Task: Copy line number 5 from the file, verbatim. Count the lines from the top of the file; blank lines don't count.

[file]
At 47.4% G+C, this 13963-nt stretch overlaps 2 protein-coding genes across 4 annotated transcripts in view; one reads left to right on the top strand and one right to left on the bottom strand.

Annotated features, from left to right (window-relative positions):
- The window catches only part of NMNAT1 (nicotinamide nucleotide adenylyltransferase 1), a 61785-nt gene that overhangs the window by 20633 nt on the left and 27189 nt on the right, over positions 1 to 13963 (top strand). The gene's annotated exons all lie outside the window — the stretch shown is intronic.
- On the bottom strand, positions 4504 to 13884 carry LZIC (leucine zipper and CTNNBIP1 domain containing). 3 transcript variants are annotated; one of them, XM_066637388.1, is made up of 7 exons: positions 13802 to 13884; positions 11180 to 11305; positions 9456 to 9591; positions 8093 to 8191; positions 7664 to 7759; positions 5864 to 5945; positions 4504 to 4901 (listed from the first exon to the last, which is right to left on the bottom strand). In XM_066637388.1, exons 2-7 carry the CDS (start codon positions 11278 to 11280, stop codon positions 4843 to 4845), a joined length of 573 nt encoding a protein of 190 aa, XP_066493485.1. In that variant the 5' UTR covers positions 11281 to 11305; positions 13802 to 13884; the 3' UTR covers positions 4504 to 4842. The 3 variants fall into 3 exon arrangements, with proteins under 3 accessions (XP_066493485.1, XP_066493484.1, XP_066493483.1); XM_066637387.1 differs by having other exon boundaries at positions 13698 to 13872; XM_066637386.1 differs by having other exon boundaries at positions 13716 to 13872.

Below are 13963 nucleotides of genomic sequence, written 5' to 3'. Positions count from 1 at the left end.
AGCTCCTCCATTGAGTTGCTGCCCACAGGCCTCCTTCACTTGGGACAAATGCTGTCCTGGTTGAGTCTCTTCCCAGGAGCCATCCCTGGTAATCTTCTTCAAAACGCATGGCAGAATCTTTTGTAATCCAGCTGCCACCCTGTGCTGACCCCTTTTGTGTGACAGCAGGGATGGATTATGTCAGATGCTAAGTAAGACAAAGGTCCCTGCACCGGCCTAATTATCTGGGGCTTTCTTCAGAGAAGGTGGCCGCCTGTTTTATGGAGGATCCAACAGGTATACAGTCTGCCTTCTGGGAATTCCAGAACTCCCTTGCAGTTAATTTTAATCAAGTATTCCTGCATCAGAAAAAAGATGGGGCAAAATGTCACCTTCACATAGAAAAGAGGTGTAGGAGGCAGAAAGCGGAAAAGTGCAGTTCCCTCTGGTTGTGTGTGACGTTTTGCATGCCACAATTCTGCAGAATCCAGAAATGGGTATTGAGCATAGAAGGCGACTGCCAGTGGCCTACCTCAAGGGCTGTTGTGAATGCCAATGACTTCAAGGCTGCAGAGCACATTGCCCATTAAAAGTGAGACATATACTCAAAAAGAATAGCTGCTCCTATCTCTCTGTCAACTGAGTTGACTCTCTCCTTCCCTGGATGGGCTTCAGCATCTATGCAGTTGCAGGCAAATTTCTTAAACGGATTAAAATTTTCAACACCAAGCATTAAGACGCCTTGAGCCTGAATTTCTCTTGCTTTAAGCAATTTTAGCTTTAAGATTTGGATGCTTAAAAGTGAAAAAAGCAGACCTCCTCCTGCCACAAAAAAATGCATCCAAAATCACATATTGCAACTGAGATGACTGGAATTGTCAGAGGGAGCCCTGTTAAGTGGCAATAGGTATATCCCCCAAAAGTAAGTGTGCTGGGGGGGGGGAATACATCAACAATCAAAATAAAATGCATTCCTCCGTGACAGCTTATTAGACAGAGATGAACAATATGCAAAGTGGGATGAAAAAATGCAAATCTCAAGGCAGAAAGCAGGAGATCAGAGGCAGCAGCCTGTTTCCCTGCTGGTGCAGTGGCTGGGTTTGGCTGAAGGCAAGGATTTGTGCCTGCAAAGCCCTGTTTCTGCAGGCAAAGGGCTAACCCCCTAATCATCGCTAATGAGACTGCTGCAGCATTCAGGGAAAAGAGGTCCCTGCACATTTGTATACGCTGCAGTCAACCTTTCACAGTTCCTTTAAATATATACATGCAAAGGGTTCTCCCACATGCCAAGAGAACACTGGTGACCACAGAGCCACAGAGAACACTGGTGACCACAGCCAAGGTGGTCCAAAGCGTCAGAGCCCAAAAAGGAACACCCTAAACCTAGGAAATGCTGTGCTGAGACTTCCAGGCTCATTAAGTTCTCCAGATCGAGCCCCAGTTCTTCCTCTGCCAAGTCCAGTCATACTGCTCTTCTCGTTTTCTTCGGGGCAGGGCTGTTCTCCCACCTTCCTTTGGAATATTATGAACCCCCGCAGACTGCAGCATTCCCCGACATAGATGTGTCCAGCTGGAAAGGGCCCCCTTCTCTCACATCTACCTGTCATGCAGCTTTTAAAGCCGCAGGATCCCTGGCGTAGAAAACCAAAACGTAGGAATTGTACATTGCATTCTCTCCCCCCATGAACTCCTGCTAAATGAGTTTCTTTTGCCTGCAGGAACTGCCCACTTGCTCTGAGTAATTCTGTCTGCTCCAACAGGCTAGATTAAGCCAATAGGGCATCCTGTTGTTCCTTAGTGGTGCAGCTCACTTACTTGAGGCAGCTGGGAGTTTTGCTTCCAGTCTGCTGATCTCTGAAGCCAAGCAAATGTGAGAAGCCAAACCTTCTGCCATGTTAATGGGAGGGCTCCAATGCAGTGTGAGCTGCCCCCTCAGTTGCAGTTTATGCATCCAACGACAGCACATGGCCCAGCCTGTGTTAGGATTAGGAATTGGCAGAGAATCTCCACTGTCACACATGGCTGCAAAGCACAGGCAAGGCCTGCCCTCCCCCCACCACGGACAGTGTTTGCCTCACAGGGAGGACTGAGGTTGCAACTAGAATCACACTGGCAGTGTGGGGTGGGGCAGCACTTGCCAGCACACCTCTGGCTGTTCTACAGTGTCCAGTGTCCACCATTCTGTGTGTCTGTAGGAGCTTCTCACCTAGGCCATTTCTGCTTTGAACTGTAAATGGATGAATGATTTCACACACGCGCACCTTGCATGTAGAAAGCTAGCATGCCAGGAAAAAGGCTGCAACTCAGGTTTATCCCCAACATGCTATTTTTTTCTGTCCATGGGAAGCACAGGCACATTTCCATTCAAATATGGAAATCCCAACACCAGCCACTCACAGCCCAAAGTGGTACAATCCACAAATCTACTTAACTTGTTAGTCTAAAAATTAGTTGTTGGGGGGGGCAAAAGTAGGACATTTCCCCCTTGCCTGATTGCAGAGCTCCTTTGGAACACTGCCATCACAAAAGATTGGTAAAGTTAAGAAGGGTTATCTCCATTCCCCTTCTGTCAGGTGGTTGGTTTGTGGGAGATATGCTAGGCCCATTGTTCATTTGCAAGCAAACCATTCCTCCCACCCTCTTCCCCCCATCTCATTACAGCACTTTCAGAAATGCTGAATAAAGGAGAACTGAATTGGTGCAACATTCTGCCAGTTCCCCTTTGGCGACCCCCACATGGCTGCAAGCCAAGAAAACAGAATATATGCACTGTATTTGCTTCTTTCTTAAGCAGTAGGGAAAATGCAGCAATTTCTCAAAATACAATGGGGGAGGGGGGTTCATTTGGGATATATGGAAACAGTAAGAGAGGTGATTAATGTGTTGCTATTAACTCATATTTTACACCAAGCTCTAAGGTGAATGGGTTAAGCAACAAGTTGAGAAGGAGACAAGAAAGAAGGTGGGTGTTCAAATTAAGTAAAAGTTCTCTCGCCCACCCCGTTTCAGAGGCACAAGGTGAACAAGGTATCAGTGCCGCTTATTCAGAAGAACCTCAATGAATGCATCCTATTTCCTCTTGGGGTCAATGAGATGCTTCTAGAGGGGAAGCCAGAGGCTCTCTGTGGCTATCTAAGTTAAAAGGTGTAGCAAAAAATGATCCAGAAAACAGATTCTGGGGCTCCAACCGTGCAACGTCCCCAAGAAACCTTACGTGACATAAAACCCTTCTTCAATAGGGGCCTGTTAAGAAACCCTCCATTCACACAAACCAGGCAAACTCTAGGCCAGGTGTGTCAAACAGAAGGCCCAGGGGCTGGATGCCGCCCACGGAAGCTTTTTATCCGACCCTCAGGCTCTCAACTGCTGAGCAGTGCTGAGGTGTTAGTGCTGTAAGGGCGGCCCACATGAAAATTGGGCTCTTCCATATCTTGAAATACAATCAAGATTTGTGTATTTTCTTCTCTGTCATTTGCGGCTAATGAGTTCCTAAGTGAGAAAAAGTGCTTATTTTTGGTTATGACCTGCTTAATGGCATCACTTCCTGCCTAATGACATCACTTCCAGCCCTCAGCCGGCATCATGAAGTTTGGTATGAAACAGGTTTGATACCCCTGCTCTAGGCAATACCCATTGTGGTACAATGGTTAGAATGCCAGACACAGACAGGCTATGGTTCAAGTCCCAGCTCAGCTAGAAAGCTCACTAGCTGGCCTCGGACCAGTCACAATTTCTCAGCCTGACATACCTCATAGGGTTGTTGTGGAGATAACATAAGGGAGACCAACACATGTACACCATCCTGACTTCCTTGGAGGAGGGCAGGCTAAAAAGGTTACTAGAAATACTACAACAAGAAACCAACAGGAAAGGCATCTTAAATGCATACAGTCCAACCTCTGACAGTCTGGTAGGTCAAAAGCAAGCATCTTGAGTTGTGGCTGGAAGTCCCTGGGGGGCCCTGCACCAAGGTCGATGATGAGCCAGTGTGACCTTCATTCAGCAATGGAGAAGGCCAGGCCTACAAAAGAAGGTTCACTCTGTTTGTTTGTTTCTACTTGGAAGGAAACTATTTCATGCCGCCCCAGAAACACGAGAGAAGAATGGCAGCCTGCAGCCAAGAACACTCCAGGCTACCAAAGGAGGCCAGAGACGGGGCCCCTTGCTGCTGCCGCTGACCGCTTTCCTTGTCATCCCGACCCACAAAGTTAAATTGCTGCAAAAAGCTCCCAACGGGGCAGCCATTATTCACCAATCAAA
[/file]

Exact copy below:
Below are 13963 nucleotides of genomic sequence, written 5' to 3'. Positions count from 1 at the left end.